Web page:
“You look at them and they’re very physical,” Georgia senior tackle Greg Pyke said. “They’re number one in all the stats in the SEC. So we know they’re a very, very good defense. As an offensive line you know it’s going to be a tough job, but you like that challenge. You know you have to bring you’re A-game.”
But that’s where the breakdown of these two teams gets interesting. While Georgia hasn’t exactly played the AFC West this season, neither have the Gators. They have the likes of UMass, Kentucky and North Texas dotting their slate. And of the three common opponents, they eked out a 13-6 win at Vanderbilt and also lost to Tennessee (38-28 in Knoxville). The lone exception is Missouri, which Florida throttled 40-14 in its last outing two weeks ago in Gainesville. Georgia needed a last-minute touchdown pass from Jacob Eason to edge the Tigers 28-27 in Columbia.
With the exception of Tennessee (5-2, 2-2), which beat it on a Hail Mary, Georgia has played the worst of the worst from both sides of the SEC. Vanderbilt, South Carolina, Missouri and Ole Miss are 3-13 between them in conference play, and only the 4-4 Commodores are at least .500 overall.
Such comparisons are always maddening and rarely translate logically. Suffice it to say, the Bulldogs come into this contest believing not only that they can win the game, but not needing to manufacture confidence to do so.
“I feel like talent-wise we’ve been equal to anyone we’ve played; we’ve just kind of shot ourselves in the foot,” senior Davin Bellamy said this week. “Coach Smart made a statement saying all the games we lost, we lost those games ourselves. We know we had a lot of mistakes on our end. It wasn’t what the opposing team was doing; it was us. That kind of comes with getting better over time.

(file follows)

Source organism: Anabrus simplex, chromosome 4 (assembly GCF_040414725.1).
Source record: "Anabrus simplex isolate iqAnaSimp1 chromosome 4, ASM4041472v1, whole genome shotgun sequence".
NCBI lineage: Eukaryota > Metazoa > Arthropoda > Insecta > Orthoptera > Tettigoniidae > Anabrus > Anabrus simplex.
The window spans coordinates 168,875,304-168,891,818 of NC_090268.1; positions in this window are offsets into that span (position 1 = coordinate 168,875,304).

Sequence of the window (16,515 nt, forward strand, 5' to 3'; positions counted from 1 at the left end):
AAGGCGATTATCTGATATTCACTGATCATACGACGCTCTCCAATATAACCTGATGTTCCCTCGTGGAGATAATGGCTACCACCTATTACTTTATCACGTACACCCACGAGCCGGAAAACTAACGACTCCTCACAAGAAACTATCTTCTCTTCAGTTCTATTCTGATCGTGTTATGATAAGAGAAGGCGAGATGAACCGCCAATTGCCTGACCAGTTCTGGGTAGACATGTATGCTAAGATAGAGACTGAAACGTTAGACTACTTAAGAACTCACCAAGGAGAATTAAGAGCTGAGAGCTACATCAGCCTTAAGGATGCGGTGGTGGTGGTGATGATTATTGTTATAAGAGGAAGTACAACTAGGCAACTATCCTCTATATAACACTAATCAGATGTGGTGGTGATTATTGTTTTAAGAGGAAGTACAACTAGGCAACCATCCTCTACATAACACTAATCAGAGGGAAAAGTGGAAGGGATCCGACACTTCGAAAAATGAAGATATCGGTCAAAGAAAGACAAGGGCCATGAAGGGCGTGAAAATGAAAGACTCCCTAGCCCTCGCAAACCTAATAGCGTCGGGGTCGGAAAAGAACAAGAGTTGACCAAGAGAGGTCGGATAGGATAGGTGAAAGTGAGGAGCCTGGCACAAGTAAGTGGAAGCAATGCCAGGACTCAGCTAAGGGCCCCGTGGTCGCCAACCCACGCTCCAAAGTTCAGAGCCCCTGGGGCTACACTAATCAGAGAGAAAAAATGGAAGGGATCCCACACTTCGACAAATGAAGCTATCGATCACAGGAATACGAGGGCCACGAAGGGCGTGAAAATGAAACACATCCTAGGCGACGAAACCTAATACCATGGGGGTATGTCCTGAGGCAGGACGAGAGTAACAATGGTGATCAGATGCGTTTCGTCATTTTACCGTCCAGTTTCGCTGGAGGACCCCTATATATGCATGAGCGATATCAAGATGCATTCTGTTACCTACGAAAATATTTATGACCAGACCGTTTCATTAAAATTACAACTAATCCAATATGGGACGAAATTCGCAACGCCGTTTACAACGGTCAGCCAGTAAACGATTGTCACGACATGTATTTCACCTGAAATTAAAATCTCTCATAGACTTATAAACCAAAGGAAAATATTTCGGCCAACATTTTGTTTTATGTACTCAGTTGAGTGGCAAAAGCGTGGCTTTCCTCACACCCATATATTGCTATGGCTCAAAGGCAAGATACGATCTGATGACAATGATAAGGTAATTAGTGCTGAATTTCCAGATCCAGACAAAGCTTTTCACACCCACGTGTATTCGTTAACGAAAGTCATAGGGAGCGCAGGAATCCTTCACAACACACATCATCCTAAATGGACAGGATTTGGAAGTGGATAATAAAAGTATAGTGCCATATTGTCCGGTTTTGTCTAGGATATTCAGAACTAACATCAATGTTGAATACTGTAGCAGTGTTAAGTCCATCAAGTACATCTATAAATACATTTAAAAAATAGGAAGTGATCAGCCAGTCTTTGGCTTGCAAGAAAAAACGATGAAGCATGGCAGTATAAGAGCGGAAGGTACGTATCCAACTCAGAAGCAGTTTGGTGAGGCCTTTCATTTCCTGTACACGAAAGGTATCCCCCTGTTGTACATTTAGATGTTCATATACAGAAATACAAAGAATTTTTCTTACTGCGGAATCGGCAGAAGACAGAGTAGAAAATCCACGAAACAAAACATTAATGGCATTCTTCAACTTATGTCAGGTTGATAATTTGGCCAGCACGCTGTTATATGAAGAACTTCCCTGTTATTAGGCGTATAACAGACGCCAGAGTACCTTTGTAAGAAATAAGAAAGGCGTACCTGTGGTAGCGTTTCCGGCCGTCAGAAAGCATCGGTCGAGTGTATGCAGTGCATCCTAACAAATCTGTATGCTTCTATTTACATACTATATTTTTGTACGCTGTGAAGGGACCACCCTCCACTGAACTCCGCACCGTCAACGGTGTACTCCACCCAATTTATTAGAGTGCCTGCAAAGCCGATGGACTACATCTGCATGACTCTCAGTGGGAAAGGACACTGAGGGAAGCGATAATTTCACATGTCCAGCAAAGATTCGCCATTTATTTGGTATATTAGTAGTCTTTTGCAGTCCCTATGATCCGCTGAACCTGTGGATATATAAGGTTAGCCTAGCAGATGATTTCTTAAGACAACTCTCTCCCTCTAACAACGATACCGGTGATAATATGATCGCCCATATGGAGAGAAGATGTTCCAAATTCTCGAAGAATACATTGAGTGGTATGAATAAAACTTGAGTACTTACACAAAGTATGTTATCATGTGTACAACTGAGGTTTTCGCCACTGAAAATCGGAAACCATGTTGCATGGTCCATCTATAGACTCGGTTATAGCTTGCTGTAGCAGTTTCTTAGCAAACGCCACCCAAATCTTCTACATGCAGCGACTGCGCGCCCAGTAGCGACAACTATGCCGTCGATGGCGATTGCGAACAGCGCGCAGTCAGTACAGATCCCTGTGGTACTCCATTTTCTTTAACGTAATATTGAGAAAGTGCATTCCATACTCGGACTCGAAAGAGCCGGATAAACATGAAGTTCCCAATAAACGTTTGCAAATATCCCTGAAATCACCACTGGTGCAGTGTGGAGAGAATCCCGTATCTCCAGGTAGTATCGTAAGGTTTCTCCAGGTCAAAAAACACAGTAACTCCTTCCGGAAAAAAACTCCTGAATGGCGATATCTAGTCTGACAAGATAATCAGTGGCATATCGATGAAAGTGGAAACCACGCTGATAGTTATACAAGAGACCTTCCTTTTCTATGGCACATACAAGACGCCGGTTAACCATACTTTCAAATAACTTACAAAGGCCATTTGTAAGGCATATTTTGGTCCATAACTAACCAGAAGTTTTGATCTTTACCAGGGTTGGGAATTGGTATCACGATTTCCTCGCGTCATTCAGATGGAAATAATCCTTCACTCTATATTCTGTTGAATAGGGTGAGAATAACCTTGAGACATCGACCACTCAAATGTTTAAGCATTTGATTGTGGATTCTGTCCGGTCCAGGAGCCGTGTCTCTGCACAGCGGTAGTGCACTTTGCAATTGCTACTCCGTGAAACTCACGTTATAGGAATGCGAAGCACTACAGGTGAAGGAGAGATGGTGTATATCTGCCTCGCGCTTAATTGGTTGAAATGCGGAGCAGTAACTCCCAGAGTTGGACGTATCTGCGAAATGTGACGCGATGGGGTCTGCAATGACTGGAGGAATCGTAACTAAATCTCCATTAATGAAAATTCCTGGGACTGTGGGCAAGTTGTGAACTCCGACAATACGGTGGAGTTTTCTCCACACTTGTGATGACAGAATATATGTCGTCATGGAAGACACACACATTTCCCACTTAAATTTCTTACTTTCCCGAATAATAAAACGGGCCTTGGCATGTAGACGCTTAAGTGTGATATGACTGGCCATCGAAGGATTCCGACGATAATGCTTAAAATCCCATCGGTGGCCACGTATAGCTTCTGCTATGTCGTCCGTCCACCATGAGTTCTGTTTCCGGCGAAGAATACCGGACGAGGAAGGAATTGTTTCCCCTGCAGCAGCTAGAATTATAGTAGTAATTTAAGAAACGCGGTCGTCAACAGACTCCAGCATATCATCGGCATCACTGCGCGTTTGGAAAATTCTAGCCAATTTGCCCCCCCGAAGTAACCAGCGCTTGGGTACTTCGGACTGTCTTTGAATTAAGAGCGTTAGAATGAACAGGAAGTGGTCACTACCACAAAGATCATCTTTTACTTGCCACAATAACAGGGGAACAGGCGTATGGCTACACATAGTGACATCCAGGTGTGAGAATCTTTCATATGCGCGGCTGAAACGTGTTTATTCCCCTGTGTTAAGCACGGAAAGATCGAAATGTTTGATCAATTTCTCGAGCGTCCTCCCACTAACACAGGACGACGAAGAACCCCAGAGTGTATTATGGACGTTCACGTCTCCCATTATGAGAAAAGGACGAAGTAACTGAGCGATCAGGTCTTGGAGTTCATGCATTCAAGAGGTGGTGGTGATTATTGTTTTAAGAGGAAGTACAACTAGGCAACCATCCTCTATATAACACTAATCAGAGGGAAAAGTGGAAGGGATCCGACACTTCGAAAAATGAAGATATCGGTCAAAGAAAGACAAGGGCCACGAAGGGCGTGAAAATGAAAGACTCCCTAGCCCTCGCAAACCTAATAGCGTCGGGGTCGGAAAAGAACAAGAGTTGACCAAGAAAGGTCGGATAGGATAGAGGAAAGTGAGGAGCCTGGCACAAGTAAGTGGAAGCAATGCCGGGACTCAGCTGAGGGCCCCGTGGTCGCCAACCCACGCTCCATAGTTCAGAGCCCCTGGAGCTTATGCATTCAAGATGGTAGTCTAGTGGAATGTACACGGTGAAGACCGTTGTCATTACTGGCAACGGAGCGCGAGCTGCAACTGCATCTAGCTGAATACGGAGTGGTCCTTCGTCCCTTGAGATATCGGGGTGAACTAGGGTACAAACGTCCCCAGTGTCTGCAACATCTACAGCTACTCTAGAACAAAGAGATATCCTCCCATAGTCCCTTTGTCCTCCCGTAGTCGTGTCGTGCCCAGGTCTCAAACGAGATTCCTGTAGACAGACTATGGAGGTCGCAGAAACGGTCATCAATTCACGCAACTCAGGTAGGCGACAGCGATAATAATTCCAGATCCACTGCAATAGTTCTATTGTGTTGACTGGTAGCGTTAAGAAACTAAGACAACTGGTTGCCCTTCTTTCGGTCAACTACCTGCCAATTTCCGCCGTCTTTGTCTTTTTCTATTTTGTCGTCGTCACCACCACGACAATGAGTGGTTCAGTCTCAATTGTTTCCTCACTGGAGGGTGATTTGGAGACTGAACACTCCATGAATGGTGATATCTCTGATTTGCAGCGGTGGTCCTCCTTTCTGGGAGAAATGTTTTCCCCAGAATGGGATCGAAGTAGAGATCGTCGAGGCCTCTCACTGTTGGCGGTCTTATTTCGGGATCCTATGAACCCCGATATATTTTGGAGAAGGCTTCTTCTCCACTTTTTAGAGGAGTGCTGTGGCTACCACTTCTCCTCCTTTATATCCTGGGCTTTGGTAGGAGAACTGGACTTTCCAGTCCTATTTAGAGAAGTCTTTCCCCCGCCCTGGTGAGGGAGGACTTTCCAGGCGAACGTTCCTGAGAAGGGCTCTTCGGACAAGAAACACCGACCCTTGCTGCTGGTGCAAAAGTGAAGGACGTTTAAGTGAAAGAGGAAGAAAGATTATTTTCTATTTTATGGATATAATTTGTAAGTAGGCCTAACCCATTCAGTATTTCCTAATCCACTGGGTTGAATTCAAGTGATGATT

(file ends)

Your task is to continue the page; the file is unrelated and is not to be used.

“I don’t see a lack of confidence in this team at all because we’ve been in every game this year. We’ve just got to eliminate some of the mistakes that we have.”
Indeed, no one has seen the Bulldogs play anything close to a complete game yet. Special teams catastrophes, penalties and defensive busts have characterized their play all season.
That’s what did them in last season against the Gators. A muffed punt on the goal line by Georgia’s Reggie Davis on the last play of the first quarter gave Florida a cheap touchdown and opened the floodgates en route to a 27-3 defeat. The thinking is the Bulldogs don’t need to spectacular as much as sensible.
The Bulldogs held a players-only meeting during the bye week to discuss it.
“We just talked about we needed everybody to buy in and do everything right,” junior receiver and kick returner Isaiah McKenzie said. “We know we’re not undefeated. We’re not going to sit here and act like we don’t need to get better. Everybody always needs to get better. That’s what we spoke about, keeping our heads up and being positive and keep the negativity out of the locker room.”
Said Bellamy: “I have confidence in all these guys, our coaches have confidence in us. We know that if we come and play our game there’s not a team on our schedule that we can’t beat or compete with.”
Especially if the Dogs play with a little desperation.